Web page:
Somebody had to go there and hear, "You know, there used to be a rock here years and years ago that had the N-word on it."

"Really? Where is that rock?"

They went out, they found it, turned it over -- and lo and behold, there it was!

And since Perry had once gone to that camp, guess what? Perry either wrote it himself or knew about it and didn't say anything. Either way, Rick Perry was a dirty dog racist. And he actually had to spend time in a Republican debate, quote, unquote, "defending" this. Now, if the pattern holds true, what we're gonna find out here... We got a story in the Washington Post about Romney and the pranks he pulled, and he might have taunted a gay student in 1965. So if the pattern holds true, like with the dog story...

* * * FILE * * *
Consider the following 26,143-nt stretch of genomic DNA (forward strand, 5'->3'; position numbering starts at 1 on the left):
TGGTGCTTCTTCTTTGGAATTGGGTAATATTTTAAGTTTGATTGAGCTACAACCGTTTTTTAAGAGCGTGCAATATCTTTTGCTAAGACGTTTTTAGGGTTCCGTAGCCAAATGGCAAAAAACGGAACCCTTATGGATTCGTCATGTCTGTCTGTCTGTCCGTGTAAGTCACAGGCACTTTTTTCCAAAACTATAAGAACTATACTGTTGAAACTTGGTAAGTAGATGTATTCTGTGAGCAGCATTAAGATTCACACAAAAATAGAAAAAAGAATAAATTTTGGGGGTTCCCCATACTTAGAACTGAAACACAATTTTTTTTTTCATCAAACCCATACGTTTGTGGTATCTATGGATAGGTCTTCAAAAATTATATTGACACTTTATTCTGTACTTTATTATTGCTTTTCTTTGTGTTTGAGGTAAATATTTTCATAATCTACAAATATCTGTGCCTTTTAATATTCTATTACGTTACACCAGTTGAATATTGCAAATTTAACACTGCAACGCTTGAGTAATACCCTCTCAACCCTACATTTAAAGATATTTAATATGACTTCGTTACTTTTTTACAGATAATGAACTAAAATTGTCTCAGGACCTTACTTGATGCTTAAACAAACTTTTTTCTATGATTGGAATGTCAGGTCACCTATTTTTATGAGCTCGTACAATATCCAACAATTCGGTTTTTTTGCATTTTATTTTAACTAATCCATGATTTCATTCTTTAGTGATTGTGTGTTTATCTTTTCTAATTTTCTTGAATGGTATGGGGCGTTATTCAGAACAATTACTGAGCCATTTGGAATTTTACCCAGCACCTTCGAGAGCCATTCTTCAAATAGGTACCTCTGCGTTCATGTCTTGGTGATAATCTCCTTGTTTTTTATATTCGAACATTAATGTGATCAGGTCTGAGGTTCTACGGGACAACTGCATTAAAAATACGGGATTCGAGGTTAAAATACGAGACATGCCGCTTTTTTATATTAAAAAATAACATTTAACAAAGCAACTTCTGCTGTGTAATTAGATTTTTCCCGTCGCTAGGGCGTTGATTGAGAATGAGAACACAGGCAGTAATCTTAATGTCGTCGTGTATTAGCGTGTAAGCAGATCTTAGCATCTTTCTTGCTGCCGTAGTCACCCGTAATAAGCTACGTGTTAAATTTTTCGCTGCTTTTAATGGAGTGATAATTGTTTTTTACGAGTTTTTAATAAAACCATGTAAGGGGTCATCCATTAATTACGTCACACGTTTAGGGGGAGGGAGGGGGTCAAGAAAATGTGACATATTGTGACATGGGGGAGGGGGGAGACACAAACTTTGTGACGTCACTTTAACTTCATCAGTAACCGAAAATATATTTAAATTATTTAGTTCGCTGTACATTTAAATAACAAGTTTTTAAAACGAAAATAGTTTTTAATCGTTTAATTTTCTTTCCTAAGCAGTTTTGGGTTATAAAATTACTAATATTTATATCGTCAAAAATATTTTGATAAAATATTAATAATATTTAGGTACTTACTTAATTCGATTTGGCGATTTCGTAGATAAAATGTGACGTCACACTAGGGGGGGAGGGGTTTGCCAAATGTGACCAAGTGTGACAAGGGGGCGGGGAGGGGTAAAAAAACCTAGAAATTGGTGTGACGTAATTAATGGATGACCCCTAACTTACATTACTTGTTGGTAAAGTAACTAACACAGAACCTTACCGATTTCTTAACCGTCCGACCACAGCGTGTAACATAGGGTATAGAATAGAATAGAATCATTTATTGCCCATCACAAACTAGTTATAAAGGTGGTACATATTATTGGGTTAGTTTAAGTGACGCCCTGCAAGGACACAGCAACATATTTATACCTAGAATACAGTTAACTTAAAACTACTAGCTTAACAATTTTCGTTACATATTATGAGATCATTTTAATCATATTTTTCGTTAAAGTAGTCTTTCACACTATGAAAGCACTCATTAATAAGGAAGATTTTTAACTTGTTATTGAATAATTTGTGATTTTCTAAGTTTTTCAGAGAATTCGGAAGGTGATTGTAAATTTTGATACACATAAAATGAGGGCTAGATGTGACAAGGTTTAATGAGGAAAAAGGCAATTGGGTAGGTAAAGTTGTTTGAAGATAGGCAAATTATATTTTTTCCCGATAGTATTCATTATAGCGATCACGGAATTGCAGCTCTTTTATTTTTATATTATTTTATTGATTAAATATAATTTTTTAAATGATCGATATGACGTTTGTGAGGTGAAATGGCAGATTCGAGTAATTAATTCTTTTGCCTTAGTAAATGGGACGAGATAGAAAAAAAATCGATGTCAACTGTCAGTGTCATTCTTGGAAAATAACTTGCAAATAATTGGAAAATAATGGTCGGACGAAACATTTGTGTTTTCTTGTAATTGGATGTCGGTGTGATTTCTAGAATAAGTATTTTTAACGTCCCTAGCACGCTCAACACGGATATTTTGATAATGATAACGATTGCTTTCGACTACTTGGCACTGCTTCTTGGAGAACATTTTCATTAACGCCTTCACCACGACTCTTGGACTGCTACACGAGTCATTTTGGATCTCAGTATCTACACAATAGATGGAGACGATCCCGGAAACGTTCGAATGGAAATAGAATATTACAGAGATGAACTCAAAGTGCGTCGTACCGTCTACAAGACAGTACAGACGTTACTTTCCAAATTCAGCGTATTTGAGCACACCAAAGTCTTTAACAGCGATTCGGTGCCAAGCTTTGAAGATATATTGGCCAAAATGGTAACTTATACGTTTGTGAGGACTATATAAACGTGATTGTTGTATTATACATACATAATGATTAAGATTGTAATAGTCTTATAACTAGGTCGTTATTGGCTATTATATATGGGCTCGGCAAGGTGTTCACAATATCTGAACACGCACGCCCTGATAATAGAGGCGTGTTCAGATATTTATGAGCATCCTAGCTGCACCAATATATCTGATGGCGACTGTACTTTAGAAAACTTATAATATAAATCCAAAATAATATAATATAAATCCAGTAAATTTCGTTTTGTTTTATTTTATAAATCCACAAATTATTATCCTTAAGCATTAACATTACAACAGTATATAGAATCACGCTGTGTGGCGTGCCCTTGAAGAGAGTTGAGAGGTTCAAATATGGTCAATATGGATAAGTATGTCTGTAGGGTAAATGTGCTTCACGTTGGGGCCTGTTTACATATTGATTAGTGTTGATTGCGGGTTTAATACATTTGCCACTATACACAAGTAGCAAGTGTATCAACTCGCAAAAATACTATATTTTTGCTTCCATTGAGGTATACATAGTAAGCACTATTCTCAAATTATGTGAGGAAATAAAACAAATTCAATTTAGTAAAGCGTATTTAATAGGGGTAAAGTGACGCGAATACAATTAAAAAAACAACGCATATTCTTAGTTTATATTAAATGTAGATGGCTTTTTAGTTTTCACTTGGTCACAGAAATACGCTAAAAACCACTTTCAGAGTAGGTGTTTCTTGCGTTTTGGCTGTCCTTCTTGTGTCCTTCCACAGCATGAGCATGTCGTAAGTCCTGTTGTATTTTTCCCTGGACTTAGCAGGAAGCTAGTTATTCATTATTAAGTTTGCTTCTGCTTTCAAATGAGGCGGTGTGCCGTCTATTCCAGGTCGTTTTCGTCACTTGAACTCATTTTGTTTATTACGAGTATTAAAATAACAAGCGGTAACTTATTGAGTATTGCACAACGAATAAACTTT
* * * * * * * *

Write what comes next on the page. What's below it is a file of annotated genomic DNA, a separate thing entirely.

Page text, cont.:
Remember what happened with the dog story? (interruption) You do? Tell me about the dog story. I want to make sure you understand the dog story. (interruption) You're not gonna be on the air. I just want you to tell me what is the dog story. (interruption) Right. So what do we find out? So we find out Romney is also insensitive to animals, hates dogs, and mistreats them. He's just this side of Michael Vick. Romney and the family got in the family sedan or family station wagon and they couldn't fit the dog in.

So they put it in a cage on top of the sedan and they drove down the highway. The dog loved it, but Romney is accused of having no heart where it comes to dogs, right? Then we find out that Obama admits to eating dog in one of his autobiographies. So if the pattern holds, what we're gonna find out here is not only did Obama harass a student in high school, but that he cut the student's hair off. And he didn't just make fun of the kid for long hair, he then ate the hair and wrote about the nutritional value of the kid's hair.